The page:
Provision of study materials or patients: T.E. Spiro, C.-G. Olsson, U. Abildgaard, B.L. Davidson, A. Eldor, D. Elias, A. Grigg, D. Musset, G.M. Rodgers, A.A. Trowbridge, R.D. Yusen, K. Zawilska.
Statistical expertise: T.E. Spiro, B.L. Davidson, R.D. Yusen.
Obtaining of funding: T.E. Spiro.
Administrative, technical, or logistic support: T.E. Spiro.
Collection and assembly of data: T.E. Spiro, B.L. Davidson, A.A. Trowbridge, R.D. Yusen.
Merli G, Spiro TE, Olsson C, Abildgaard U, Davidson BL, Eldor A, et al. Subcutaneous Enoxaparin Once or Twice Daily Compared with Intravenous Unfractionated Heparin for Treatment of Venous Thromboembolic Disease. Ann Intern Med. 2001;134:191-202. doi: 10.7326/0003-4819-134-3-200102060-00009
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Published: Ann Intern Med. 2001;134(3):191-202.
Venous thromboembolic disease causes significant morbidity and mortality in both hospitalized and nonhospitalized patients. The mean annual incidence in the United States is 48 per 100 000 for deep venous thrombosis and 23 per 100 000 for pulmonary embolism, according to an epidemiologic study conducted in Massachusetts (1). A similar study in Sweden showed an annual incidence of 160 new cases of deep venous thrombosis per 100 000 inhabitants (2).
Five to 10 days of unfractionated heparin is a common recommended initial treatment for deep venous thrombosis. This treatment maintains the activated partial thromboplastin time above 1.5 times its control value (3, 4), as calibrated by protamine titration or an anti–factor Xa assay. Another recommended initial treatment is 5 to 10 days of weight-adjusted low-molecular-weight heparin followed by at least 3 months of oral anticoagulant therapy (3-7). Low-molecular-weight heparins are now frequently being used in place of unfractionated heparin for both prevention and treatment of venous thromboembolism (3, 8). Randomized trials and meta-analyses have shown subcutaneously administered low-molecular-weight heparins to have antithrombotic efficacy equal to (9-12) or greater than (13-16) that of continuously infused unfractionated heparin in the initial treatment of deep venous thrombosis and equal to that of unfractionated heparin in the treatment of pulmonary embolism (17, 18). However, many of these studies enrolled small numbers of patients (9-13, 15, 16), used primarily venographic plethysmographic or scintigraphic end points (9-11, 13, 16), and sometimes excluded patients with pulmonary embolism (11, 15). Most trials of twice-daily low-molecular-weight heparin adjusted treatment regimens according to patient weight without laboratory monitoring. However, several studies suggest that once-daily weight-adjusted dosage of a low-molecular-weight heparin is as effective in the treatment of proximal deep venous thrombosis as adjusted dosages of intravenous unfractionated heparin (14, 19) or twice-daily low-molecular-weight heparin (20).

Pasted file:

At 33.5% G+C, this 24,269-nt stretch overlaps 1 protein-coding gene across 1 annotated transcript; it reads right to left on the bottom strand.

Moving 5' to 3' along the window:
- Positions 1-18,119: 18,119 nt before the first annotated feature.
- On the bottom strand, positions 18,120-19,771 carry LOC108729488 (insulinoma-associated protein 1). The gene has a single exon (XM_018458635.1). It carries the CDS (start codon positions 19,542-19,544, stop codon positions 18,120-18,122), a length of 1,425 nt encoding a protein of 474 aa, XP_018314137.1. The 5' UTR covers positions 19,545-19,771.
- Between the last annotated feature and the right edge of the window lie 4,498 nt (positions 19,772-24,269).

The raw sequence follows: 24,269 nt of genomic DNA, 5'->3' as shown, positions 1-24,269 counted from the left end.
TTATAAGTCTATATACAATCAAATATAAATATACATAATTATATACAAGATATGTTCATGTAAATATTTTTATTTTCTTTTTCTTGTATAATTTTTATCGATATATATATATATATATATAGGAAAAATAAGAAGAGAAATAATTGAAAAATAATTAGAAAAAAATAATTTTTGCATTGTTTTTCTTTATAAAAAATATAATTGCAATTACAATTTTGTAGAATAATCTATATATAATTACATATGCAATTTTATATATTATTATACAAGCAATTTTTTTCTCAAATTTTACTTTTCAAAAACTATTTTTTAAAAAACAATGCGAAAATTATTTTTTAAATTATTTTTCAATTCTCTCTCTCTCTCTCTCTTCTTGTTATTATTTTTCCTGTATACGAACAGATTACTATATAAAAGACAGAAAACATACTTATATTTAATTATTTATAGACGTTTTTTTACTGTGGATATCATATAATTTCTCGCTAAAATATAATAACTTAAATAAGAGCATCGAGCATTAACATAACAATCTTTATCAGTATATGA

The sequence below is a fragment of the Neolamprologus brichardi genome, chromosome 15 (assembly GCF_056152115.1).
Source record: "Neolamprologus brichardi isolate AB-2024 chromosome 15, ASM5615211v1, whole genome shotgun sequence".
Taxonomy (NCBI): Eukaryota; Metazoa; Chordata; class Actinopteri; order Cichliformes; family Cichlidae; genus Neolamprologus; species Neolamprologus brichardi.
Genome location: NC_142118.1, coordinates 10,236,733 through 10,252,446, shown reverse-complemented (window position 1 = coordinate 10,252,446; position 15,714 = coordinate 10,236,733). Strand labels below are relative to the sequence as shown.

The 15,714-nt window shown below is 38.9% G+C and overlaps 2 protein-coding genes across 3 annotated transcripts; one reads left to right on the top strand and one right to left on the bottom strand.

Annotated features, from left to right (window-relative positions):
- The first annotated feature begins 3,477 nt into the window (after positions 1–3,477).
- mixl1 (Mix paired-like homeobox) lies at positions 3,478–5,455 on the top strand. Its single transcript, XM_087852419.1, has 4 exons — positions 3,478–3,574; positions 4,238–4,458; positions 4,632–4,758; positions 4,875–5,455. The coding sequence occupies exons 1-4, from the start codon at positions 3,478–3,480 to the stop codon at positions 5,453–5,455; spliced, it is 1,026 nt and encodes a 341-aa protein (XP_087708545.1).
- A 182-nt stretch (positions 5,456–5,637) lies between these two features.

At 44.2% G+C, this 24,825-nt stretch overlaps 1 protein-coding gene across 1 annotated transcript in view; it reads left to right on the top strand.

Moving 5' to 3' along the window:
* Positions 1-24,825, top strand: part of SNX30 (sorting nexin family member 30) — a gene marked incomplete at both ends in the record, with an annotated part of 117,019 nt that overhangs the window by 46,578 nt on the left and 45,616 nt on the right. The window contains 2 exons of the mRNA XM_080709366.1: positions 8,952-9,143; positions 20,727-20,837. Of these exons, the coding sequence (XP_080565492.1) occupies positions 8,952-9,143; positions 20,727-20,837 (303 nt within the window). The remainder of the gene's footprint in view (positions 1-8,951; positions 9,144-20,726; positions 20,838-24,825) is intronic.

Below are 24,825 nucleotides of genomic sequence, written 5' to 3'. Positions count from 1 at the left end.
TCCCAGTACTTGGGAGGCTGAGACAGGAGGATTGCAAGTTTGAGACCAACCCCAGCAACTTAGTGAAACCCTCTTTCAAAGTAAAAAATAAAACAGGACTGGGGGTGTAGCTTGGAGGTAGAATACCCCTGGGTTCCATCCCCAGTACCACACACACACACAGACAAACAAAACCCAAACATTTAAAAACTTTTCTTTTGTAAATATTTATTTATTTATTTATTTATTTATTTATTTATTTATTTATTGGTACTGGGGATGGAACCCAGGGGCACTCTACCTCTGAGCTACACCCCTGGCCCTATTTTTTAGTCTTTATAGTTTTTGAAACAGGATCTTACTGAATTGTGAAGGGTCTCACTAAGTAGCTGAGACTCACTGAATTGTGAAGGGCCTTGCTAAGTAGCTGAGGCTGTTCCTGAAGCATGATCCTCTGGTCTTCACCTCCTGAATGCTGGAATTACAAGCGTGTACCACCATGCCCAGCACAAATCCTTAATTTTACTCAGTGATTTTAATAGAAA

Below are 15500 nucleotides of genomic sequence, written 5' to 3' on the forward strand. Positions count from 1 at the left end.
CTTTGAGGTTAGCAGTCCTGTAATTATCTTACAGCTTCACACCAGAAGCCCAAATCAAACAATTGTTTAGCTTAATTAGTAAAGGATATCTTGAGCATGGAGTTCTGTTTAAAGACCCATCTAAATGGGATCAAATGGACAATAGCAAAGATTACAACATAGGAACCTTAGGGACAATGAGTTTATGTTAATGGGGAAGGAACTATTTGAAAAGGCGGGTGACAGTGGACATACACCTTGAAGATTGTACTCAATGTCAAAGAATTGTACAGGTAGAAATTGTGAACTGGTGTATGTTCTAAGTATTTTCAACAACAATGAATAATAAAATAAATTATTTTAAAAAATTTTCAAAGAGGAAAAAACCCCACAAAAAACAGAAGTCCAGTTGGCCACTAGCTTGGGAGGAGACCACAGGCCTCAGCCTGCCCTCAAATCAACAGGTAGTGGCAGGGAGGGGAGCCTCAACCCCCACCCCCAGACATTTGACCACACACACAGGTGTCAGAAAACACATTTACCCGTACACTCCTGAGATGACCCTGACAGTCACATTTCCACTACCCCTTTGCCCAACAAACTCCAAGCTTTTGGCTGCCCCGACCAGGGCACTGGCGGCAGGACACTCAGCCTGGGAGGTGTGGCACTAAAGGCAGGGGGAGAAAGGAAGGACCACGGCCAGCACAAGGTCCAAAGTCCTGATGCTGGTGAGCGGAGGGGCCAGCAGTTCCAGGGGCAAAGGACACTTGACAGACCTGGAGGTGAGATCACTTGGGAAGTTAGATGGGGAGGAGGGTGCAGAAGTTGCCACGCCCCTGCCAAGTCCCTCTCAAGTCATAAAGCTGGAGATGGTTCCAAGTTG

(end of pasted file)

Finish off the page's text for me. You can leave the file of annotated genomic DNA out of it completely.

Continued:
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Venous Thromboembolism, Prevention/Screening.